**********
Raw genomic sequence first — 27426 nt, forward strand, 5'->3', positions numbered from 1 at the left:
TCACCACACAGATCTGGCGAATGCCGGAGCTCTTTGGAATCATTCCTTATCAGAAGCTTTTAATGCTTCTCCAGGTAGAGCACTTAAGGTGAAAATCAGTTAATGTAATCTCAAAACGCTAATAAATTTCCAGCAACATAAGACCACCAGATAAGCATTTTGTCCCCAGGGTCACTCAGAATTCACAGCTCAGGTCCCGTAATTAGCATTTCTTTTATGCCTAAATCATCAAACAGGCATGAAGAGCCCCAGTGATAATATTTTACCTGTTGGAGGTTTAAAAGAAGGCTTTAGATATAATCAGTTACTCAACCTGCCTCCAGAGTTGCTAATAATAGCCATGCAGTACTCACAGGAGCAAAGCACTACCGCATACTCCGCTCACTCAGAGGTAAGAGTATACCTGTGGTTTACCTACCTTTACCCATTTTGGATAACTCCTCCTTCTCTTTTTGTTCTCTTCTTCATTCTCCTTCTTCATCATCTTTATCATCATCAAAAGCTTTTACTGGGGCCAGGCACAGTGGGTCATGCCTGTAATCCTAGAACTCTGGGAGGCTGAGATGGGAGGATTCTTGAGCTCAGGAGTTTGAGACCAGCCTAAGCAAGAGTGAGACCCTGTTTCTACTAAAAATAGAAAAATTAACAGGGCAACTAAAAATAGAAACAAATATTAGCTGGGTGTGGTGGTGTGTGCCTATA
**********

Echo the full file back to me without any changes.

Raw genomic sequence first — 27426 nt, forward strand, 5'->3', positions numbered from 1 at the left:
TCACCACACAGATCTGGCGAATGCCGGAGCTCTTTGGAATCATTCCTTATCAGAAGCTTTTAATGCTTCTCCAGGTAGAGCACTTAAGGTGAAAATCAGTTAATGTAATCTCAAAACGCTAATAAATTTCCAGCAACATAAGACCACCAGATAAGCATTTTGTCCCCAGGGTCACTCAGAATTCACAGCTCAGGTCCCGTAATTAGCATTTCTTTTATGCCTAAATCATCAAACAGGCATGAAGAGCCCCAGTGATAATATTTTACCTGTTGGAGGTTTAAAAGAAGGCTTTAGATATAATCAGTTACTCAACCTGCCTCCAGAGTTGCTAATAATAGCCATGCAGTACTCACAGGAGCAAAGCACTACCGCATACTCCGCTCACTCAGAGGTAAGAGTATACCTGTGGTTTACCTACCTTTACCCATTTTGGATAACTCCTCCTTCTCTTTTTGTTCTCTTCTTCATTCTCCTTCTTCATCATCTTTATCATCATCAAAAGCTTTTACTGGGGCCAGGCACAGTGGGTCATGCCTGTAATCCTAGAACTCTGGGAGGCTGAGATGGGAGGATTCTTGAGCTCAGGAGTTTGAGACCAGCCTAAGCAAGAGTGAGACCCTGTTTCTACTAAAAATAGAAAAATTAACAGGGCAACTAAAAATAGAAACAAATATTAGCTGGGTGTGGTGGTGTGTGCCTATA